Friday, August 11, 2000

Grant County may be site of vets cemetery




By Terry Flynn
The Cincinnati Enquirer

        WILLIAMSTOWN — The Kentucky Department of Veterans Affairs is proposing the development of up to four more state veterans cemeteries, including a site in Grant County.

        Veterans of World War II are dying in the United States at the rate of 1,000 to 1,500 each day, department officials said. State Rep. Royce Adams, D-Dry Ridge, said Thursday that Veterans Affairs Commissioner Les Beavers and members of his staff recently visited the Grant County site, just south of Williamstown off Interstate 75.

        “The site, something between 50 and 100 acres, is controlled by the Grant County Industrial Authority, and the county tourism commission originally had planned to use it but is now willing to donate it to the state,” Mr. Adams said.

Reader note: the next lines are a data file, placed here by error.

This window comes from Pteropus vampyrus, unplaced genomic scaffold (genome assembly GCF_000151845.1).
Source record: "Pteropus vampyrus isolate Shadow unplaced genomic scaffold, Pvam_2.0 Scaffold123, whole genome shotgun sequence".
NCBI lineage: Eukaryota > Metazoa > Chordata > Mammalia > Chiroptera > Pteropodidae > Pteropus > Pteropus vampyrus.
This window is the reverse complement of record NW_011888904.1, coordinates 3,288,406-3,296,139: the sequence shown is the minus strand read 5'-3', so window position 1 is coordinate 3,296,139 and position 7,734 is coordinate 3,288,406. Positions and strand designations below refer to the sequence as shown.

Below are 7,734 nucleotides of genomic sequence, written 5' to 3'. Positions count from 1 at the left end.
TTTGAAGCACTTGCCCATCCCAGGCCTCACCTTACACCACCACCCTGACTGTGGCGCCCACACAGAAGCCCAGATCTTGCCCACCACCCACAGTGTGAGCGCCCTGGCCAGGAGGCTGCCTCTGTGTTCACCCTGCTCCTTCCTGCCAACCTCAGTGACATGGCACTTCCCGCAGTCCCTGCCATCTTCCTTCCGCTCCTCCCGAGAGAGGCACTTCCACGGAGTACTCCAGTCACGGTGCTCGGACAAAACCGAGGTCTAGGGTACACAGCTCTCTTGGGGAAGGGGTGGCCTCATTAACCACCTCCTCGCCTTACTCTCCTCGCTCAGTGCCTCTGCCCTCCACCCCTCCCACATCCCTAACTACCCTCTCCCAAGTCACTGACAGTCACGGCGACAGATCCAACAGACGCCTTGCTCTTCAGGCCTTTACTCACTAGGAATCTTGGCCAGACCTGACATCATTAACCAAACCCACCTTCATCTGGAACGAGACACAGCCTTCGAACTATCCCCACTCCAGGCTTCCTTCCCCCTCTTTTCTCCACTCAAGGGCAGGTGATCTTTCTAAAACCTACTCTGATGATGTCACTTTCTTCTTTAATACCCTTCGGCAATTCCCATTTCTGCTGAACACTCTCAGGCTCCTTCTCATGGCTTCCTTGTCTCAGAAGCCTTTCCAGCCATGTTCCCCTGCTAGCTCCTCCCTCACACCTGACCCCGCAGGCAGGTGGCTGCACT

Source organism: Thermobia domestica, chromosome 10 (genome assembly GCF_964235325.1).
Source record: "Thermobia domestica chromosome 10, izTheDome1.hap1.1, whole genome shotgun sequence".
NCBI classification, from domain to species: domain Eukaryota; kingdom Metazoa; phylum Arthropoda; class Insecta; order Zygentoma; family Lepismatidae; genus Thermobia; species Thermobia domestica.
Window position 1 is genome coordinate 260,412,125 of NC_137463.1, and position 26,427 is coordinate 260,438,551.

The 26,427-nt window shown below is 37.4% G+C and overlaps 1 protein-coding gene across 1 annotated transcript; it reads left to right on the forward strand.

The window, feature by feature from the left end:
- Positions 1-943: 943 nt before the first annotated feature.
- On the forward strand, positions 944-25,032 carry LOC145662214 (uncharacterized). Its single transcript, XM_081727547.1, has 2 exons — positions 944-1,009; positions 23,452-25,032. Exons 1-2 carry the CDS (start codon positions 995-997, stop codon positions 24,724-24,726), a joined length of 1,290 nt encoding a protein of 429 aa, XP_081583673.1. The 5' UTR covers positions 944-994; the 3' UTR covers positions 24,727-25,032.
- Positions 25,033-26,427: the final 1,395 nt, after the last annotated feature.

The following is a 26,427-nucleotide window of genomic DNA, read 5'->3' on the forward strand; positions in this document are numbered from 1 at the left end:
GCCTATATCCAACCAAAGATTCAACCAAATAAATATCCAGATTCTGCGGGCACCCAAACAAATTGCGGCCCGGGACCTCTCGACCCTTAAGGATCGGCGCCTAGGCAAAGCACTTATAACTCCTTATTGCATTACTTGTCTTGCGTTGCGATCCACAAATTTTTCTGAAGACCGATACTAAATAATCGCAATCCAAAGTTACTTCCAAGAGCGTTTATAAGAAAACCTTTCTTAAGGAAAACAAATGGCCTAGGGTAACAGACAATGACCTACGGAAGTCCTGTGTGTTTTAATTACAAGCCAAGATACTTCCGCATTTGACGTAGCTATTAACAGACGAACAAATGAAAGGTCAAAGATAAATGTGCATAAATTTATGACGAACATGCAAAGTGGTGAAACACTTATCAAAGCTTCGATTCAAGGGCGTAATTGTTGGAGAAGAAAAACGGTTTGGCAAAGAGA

“It's a prime site, less than a mile from I-75,” he said.

        “The Veterans Affairs office is looking for a site that would serve the urban and suburban Northern Kentucky area, and the Lexington area.”

        Mr. Adams said Mr. Beavers told him the cost of each cemetery would be about $4 million, funded by federal grants. The state would maintain the cemetery.

        The state has a veterans cemetery near Lexington in Jessamine County, but officials say it is nearly filled.

        A veterans cemetery is under construction near Hopkinsville, and another near Fort Knox is in the planning stage.

        Other sites being considered are near Flemingsburg and Mayfield.

        Richard Patterson, executive director of the Disabled American Veterans, said from national DAV headquarters in Cold Spring that most of the remaining World War II veterans will be dying within 10 to 15 years.

        “I commend the state for this plan,” he said.

        “Nothing could be more appropriate or fitting for a single group than having resting places for our veterans, especially the World War II vets.

        “Our membership is still mostly World War II and Vietnam vets,” Mr. Patterson said.

       



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